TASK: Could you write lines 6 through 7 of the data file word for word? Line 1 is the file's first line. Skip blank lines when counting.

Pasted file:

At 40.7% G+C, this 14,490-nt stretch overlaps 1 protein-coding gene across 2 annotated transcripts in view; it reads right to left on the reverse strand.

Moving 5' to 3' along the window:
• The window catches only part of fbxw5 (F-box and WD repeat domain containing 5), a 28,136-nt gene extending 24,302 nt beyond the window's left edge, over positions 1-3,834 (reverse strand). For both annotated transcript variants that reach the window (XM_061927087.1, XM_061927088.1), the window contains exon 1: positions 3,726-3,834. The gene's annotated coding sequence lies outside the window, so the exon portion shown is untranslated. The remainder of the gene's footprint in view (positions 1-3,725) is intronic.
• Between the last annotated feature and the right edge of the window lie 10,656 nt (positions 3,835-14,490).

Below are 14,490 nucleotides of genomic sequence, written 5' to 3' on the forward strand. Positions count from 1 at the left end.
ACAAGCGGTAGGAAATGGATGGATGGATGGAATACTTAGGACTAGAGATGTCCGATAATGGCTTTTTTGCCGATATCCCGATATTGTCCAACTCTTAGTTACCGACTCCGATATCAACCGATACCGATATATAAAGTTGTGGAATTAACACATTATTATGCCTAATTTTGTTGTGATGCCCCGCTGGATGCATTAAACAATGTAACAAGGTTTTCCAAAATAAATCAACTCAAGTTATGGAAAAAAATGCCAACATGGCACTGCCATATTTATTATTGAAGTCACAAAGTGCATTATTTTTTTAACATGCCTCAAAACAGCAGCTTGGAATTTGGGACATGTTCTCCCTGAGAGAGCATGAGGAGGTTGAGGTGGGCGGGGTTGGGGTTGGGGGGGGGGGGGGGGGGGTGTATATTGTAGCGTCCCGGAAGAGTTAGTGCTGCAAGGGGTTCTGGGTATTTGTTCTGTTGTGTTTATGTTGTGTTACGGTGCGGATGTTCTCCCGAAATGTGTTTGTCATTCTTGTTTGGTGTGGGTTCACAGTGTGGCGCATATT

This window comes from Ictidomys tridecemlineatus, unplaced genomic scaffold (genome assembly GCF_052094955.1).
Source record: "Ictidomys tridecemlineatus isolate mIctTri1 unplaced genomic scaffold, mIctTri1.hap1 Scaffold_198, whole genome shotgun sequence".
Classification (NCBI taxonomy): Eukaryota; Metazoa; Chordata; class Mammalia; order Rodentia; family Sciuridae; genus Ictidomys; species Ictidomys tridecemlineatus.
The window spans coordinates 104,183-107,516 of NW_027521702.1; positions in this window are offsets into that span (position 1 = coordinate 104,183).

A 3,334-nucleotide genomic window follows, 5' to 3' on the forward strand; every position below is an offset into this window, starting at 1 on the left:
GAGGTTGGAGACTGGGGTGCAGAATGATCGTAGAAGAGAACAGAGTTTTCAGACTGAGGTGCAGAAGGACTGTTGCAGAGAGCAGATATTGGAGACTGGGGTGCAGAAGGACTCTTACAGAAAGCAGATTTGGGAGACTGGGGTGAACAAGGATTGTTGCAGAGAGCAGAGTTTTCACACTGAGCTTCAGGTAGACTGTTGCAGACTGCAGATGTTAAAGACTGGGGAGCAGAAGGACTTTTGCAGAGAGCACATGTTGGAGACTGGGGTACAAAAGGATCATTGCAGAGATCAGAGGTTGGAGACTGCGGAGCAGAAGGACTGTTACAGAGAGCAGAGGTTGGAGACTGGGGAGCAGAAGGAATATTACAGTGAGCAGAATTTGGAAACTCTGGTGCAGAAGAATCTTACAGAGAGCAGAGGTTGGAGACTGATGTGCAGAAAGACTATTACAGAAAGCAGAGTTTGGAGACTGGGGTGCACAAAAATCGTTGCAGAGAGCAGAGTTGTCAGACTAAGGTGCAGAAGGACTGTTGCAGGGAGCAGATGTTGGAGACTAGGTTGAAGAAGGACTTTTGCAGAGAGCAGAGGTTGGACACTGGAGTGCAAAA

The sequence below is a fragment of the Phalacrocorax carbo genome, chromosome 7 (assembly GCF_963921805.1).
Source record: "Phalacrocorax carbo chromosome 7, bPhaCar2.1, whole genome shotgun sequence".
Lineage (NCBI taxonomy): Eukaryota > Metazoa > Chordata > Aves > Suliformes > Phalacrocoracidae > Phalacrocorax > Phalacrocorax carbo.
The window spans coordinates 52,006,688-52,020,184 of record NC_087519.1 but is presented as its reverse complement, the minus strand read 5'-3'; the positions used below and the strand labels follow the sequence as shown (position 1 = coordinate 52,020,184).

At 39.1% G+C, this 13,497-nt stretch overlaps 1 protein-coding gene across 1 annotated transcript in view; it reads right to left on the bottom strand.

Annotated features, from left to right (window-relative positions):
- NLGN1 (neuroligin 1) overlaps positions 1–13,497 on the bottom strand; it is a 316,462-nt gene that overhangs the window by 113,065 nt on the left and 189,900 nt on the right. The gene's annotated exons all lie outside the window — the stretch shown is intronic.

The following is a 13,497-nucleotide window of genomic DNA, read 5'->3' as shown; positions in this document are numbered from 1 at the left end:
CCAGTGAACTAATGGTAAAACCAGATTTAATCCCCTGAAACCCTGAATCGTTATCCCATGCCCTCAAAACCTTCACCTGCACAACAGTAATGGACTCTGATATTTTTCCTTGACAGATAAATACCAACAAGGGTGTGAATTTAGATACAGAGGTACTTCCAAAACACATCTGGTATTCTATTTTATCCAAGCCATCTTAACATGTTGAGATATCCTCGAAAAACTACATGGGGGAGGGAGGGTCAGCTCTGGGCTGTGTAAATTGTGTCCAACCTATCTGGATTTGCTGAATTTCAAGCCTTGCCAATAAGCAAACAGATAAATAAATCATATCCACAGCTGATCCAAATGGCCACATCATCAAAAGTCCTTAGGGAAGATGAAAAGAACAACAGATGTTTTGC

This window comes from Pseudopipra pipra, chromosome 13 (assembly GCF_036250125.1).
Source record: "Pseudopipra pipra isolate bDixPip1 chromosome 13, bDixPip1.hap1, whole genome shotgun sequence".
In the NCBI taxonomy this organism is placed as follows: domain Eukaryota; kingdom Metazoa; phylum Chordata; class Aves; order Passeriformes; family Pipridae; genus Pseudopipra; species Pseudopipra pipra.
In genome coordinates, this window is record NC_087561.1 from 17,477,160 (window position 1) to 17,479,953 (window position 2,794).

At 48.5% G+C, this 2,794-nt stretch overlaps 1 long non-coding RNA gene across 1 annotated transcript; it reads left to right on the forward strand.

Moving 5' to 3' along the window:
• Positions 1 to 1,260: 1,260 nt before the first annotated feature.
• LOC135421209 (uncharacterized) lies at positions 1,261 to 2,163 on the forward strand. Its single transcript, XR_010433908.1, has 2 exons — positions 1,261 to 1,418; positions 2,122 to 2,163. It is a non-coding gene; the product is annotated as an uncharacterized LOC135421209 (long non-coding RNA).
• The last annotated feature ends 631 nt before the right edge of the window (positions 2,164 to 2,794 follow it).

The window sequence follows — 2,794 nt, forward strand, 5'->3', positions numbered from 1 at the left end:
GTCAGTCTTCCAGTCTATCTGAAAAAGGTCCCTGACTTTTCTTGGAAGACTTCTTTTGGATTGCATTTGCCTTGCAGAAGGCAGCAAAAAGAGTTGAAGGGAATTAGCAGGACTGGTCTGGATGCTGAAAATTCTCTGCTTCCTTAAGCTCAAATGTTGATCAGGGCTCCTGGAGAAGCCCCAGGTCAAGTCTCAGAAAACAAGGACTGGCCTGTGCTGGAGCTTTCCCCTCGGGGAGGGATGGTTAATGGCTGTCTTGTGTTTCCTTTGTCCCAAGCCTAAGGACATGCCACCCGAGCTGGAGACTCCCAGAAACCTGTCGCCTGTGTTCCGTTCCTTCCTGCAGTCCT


ACAAGCGGTAGGAAATGGATGGATGGATGGAATACTTAGGACTAGAGATGTCCGATAATGGCTTTTTTGCCGATATCCCGATATTGTCCAACTCTTAGTTACCGACTCCGATATCAACCGATACCGATATATAAAGTTGTGGAATTAACACATTATTATGCCTAATTTTGTTGTGATGCCCCGCTGGATGCATTAAACAATGTAACAAGGTTTTCCAAAATAAATCAACTCAAGTTATGGAAAAAAATGCCAACATGGCACTGCCATATTTATTATTGAAGTCACAAAGTGCATTATTTTTTTAACATGCCTCAAAACAGCAGCTTGGAATTTGGGACATGTTCTCCCTGAGAGAGCATGAGGAGGTTGAGGTGGGCGGGGTTGGGGTTGGGGGGGGGGGGGGGGGGGTGTATATTGTAGCGTCCCGGAAGAGTTAGTGCTGCAAGGGGTTCTGGGTATTTGTTCTGTTGTGTTTATGTTGTGTTACGGTGCGGATGTTCTCCCGAAATGTGTTTGTCATTCTTGTTTGGTGTGGGTTCACAGTGTGGCGCATATT

This window comes from Ictidomys tridecemlineatus, unplaced genomic scaffold (genome assembly GCF_052094955.1).